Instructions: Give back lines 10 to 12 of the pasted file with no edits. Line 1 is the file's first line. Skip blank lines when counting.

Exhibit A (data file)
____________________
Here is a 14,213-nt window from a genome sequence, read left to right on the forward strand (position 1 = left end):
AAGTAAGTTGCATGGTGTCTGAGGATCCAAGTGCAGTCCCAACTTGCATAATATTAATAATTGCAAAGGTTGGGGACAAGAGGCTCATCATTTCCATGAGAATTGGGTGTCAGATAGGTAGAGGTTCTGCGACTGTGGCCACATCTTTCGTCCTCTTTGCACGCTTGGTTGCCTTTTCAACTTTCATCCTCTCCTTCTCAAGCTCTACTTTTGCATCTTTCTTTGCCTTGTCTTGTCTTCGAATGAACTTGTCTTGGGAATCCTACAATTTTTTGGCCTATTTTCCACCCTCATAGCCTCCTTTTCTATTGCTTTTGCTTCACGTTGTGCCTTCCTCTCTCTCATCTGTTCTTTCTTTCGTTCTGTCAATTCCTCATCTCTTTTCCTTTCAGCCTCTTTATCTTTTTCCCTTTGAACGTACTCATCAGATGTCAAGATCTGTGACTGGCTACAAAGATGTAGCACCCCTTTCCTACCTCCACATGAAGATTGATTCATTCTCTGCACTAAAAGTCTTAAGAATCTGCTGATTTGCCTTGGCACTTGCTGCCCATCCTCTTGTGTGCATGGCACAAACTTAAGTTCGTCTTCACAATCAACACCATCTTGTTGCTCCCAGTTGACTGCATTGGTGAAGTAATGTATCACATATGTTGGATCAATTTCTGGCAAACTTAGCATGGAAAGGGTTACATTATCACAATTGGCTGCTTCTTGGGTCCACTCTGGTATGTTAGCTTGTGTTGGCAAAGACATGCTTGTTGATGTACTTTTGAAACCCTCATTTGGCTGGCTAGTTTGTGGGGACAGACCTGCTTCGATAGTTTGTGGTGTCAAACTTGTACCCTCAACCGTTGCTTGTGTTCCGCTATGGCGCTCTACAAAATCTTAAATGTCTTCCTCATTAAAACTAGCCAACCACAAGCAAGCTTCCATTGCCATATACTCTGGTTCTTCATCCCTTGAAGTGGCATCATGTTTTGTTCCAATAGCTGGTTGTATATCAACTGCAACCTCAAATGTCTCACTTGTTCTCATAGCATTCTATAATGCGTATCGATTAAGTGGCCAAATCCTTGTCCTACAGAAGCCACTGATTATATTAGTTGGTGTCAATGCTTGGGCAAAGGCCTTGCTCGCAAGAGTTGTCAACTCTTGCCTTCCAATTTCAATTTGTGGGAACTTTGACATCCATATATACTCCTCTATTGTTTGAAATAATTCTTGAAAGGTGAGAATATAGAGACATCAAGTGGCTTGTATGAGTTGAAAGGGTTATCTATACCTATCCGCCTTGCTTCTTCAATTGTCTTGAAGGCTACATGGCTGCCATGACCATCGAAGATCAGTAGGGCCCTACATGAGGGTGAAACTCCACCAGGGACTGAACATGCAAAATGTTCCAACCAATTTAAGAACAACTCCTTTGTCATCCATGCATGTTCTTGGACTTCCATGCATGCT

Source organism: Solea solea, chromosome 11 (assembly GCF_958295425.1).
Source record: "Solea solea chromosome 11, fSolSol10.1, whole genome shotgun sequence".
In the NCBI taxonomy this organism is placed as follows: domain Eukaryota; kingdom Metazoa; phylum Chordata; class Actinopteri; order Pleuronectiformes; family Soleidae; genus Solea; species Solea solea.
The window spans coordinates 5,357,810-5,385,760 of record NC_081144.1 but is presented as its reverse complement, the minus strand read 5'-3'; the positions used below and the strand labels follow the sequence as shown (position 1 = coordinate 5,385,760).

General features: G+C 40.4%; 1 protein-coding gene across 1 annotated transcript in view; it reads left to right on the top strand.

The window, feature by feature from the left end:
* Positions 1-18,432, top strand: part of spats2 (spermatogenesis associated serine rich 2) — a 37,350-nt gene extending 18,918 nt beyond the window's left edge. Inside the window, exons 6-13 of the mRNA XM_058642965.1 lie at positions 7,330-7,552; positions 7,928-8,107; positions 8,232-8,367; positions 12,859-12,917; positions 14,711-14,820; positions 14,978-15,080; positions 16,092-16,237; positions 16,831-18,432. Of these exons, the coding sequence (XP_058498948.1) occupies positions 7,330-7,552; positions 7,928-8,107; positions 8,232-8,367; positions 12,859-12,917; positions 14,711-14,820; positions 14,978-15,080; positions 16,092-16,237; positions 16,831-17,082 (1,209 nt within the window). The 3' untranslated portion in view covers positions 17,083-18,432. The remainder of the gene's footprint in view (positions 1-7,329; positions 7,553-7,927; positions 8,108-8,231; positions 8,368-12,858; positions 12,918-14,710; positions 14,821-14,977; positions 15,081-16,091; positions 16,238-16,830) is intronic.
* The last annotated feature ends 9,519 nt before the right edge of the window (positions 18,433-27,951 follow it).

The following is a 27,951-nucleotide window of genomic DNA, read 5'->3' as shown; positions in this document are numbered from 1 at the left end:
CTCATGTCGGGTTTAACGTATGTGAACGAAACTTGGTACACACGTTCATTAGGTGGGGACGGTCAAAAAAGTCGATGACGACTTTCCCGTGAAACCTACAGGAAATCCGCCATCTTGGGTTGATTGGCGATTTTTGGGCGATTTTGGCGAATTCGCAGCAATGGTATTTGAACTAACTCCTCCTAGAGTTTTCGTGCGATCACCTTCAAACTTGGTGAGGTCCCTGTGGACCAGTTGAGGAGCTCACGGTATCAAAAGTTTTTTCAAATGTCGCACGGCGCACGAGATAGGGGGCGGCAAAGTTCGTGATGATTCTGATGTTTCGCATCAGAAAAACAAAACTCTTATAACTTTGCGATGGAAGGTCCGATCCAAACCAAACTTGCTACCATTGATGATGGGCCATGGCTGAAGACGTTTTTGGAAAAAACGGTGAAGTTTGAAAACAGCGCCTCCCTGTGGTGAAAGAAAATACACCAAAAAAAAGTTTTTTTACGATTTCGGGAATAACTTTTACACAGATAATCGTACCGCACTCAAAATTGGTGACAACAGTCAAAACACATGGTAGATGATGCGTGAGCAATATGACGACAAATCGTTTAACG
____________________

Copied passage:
* The last annotated feature ends 9,519 nt before the right edge of the window (positions 18,433-27,951 follow it).

The following is a 27,951-nucleotide window of genomic DNA, read 5'->3' as shown; positions in this document are numbered from 1 at the left end:
CTCATGTCGGGTTTAACGTATGTGAACGAAACTTGGTACACACGTTCATTAGGTGGGGACGGTCAAAAAAGTCGATGACGACTTTCCCGTGAAACCTACAGGAAATCCGCCATCTTGGGTTGATTGGCGATTTTTGGGCGATTTTGGCGAATTCGCAGCAATGGTATTTGAACTAACTCCTCCTAGAGTTTTCGTGCGATCACCTTCAAACTTGGTGAGGTCCCTGTGGACCAGTTGAGGAGCTCACGGTATCAAAAGTTTTTTCAAATGTCGCACGGCGCACGAGATAGGGGGCGGCAAAGTTCGTGATGATTCTGATGTTTCGCATCAGAAAAACAAAACTCTTATAACTTTGCGATGGAAGGTCCGATCCAAACCAAACTTGCTACCATTGATGATGGGCCATGGCTGAAGACGTTTTTGGAAAAAACGGTGAAGTTTGAAAACAGCGCCTCCCTGTGGTGAAAGAAAATACACCAAAAAAAAGTTTTTTTACGATTTCGGGAATAACTTTTACACAGATAATCGTACCGCACTCAAAATTGGTGACAACAGTCAAAACACATGGTAGATGATGCGTGAGCAATATGACGACAAATCGTTTAACG